You feel bad because something wrong happened. It is not wrong to feel bad. Don’t feel guilty for being sad or angry.

Believing it is bad to feel sad or mad leads to false guilt. That false guilt misleads us about God, ourselves, and others.

Bad Feelings are Contagious

The problem is not the bad feelings. The problem is the bad behavior that results from those feelings – and leads to more bad feelings for more people. As the saying goes: “hurt people hurt people.”

While we are only human to feel anger or sadness when we have been wronged. We dehumanize ourselves and others when we lash out. There are good uses for both sadness and anger, but they build up, they don’t tear down.

It’s easy to say not to hurt others while we’re suffering. It’s hard to practice. When we’re distracted by our own emotional bleeding, we don’t often have attention or energy for the sensitivities of others. We might even feel entitled to enact revenge, but that only continues the cycle.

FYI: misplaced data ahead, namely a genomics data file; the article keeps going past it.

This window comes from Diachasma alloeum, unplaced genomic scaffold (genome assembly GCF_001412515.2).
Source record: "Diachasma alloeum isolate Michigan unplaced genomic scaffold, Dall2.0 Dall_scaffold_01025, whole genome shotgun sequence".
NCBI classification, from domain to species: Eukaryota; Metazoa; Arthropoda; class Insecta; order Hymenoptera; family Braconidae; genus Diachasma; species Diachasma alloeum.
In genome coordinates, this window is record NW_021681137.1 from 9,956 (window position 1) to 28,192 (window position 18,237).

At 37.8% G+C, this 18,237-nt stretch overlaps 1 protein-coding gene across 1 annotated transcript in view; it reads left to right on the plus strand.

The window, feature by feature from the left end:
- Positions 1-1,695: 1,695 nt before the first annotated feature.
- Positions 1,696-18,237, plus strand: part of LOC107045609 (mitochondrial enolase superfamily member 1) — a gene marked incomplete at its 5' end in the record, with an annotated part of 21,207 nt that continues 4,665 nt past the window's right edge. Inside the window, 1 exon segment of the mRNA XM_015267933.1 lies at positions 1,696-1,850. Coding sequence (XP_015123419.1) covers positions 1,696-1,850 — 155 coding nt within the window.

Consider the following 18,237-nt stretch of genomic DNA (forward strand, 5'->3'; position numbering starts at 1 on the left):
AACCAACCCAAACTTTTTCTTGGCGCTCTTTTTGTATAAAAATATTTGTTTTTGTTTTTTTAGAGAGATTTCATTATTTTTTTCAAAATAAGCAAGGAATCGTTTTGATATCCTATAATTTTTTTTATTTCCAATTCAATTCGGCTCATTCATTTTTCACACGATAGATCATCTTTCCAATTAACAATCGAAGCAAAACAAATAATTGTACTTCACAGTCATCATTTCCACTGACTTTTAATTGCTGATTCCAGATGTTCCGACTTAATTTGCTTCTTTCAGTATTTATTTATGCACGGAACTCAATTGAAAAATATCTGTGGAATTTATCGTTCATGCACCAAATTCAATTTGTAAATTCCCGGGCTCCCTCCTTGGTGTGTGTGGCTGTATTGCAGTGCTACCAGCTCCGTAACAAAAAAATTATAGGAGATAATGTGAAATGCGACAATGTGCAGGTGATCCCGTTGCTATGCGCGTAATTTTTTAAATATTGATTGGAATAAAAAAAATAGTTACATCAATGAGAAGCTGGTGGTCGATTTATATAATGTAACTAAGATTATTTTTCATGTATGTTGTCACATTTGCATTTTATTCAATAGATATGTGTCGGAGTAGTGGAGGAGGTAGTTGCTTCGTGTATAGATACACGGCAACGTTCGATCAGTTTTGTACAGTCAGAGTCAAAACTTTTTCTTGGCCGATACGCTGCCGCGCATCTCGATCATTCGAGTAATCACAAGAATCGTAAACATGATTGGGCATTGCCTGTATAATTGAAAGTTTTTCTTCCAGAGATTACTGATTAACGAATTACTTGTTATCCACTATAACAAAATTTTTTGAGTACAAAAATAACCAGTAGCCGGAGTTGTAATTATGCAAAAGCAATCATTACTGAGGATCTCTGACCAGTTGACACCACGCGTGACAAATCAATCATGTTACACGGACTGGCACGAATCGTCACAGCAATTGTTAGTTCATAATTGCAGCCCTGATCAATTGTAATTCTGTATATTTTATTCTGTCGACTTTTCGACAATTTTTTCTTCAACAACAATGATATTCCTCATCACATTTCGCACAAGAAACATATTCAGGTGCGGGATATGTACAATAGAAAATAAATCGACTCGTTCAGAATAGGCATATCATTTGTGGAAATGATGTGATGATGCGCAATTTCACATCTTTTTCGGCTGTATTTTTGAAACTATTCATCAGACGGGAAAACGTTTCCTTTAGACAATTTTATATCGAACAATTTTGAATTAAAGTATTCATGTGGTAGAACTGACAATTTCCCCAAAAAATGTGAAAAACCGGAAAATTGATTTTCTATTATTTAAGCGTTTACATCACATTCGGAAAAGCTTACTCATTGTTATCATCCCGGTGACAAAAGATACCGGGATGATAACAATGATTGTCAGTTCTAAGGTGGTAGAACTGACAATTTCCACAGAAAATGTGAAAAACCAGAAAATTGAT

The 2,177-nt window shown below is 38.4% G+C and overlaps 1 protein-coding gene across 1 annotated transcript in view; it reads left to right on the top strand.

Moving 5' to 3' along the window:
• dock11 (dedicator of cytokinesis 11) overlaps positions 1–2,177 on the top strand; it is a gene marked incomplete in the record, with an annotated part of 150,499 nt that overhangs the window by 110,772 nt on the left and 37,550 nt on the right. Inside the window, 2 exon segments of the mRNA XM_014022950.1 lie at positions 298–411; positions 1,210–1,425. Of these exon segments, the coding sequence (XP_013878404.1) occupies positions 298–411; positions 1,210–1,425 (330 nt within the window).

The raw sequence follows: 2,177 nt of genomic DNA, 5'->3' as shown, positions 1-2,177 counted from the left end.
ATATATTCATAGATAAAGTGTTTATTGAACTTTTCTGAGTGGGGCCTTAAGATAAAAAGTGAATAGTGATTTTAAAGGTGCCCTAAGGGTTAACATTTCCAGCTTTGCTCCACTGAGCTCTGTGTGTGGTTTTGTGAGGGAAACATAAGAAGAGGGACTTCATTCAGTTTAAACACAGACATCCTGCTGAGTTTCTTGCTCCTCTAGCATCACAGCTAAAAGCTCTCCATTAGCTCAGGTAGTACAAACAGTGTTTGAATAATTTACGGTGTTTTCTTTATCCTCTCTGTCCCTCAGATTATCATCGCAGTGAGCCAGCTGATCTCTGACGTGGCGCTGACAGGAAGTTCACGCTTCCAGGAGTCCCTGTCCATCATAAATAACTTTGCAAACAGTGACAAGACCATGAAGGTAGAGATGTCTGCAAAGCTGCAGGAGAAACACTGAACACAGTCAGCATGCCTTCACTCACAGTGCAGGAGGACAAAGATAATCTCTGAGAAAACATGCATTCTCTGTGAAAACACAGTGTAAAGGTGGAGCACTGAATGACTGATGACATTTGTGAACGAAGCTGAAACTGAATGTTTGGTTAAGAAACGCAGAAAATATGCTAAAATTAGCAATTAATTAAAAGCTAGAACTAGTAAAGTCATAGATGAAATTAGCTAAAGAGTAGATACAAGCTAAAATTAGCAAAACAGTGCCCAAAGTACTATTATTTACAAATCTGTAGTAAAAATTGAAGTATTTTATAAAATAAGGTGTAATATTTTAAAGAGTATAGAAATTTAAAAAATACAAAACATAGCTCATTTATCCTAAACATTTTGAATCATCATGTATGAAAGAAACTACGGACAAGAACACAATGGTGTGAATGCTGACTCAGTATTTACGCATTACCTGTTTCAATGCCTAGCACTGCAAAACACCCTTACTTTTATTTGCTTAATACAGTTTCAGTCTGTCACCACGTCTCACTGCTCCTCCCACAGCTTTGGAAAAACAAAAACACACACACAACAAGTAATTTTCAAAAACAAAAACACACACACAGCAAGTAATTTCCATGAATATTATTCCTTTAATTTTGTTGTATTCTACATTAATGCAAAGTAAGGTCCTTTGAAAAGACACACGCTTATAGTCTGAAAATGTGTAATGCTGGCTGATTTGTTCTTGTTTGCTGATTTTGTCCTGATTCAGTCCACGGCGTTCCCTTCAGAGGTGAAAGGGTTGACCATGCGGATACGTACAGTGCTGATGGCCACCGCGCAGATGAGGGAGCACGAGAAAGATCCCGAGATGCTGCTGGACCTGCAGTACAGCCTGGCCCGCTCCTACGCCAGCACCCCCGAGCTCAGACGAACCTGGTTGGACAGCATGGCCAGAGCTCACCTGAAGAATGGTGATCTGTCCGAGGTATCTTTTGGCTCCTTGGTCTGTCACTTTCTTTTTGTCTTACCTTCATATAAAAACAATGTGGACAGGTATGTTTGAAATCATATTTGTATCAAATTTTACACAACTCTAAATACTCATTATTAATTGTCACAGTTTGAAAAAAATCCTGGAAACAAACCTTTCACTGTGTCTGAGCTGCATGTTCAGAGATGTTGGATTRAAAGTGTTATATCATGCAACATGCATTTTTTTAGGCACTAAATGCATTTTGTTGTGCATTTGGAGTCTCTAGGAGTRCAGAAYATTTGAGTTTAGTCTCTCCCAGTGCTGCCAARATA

Justifying bad behavior because of bad feelings cheapens the emotional value of those feelings. Seeking vengeance cheapens justice. Cheapening justice minimizes the ugliness of sin and suffering.

Bad Feelings Are Sticky

It’s ironic that neither anger or sadness are pleasant to feel, but they both bring relief from the pain that brought them on. What’s worse, the disease or the cure? Too much of either one is toxic in the long run.

If it is hard to tear a band-aid away from a paper cut, how much harder is it to tear away anger or sadness from genuine suffering?

This is not to say that we should rush a responsible way of handling sadness or anger. It is to say we should start that process as soon as possible. The longer we go without starting that process, the greater the risk of hurting someone else out of our own pain.

Being mired in bad feelings for too long reduces both hope and initiative. Hope is what we need to turn to Christ. Initiative is what we need to take responsibility.

Add Your Voice (comment below)

Which one is hardest for you:

  1. Allowing yourself to feel anger or sadness?
  2. Self control while feeling anger or sadness?
  3. Letting go of anger or sadness?